Extreme Cold in Canada
Cold, dry arctic air swept down over Canada, bringing chilling temperatures to much of the country. As the cold air moved out over the Atlantic Ocean, it met warmer, moist air, and clouds formed. The clouds are thin near the coast, and thicken as the air picks up more moisture over the ocean. The ice in the clouds tint them a light orange in this false-color Moderate Resolution Imaging Spectroradiometer (MODIS) image.
Since visible light is assigned to red in this false-color image, ice appears dark red and water is black. Red over the Gulf of St. Lawrence, top center, and the St. Lawrence River, upper left, attests that both are covered in a layer of ice. The ice has caused problems upstream, beyond the left corner of this image. Ice jams in the Riviere des Prairies, a tributary of the St. Lawrence River, have dammed the river, causing flooding in Montreal and Laval. The Terra satellite acquired this image on January 25, 2004.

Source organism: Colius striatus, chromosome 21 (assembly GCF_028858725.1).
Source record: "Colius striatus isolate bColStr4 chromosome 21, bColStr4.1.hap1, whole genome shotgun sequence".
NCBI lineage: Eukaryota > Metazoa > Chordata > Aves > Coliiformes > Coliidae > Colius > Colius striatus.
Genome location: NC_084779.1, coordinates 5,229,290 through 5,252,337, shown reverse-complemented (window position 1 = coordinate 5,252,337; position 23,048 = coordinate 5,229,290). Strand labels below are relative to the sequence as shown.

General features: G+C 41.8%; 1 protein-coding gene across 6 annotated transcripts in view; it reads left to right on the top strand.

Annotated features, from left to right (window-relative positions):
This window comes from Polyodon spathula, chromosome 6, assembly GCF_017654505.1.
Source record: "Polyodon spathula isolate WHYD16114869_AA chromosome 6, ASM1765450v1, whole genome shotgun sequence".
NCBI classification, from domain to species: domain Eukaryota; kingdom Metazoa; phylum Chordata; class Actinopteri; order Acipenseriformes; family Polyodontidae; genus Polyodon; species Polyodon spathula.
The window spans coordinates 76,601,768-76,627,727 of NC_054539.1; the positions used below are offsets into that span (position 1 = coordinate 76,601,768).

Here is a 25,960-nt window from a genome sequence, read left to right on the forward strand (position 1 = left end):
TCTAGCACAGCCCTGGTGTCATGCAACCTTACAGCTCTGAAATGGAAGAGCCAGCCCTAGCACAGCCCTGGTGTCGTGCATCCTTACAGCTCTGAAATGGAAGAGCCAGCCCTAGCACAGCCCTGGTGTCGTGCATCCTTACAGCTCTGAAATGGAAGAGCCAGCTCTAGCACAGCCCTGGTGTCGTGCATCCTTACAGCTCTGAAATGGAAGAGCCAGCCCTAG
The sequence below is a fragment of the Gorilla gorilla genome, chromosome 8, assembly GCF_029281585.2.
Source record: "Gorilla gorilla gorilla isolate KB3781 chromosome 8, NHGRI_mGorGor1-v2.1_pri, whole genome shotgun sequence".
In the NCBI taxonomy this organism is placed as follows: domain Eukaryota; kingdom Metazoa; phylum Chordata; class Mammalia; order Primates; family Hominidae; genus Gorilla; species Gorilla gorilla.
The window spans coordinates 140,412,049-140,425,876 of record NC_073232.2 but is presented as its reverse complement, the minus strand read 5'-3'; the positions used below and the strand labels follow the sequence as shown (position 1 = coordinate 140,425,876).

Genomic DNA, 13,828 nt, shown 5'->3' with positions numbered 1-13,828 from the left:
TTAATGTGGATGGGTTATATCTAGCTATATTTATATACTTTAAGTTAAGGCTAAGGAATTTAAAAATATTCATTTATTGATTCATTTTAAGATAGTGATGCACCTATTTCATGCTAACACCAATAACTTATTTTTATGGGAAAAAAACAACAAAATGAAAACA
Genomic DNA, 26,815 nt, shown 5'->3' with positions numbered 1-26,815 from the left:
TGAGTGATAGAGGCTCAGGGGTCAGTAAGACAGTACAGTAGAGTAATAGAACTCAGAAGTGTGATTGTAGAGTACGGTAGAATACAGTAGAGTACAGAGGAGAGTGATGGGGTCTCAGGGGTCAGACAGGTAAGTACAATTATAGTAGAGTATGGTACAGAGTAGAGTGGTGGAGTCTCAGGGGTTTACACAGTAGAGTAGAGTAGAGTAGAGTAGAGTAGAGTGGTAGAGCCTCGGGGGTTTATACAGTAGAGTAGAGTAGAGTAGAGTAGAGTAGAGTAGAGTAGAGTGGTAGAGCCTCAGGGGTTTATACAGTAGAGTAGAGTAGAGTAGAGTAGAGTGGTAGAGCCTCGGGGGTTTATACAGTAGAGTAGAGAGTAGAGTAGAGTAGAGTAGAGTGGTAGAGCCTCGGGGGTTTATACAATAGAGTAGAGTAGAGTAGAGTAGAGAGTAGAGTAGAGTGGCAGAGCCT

Image courtesy of Jacques Descloitres, MODIS Land Rapid Response Team at NASA GSFC.
Text courtesy of NASA's Earth Observatory.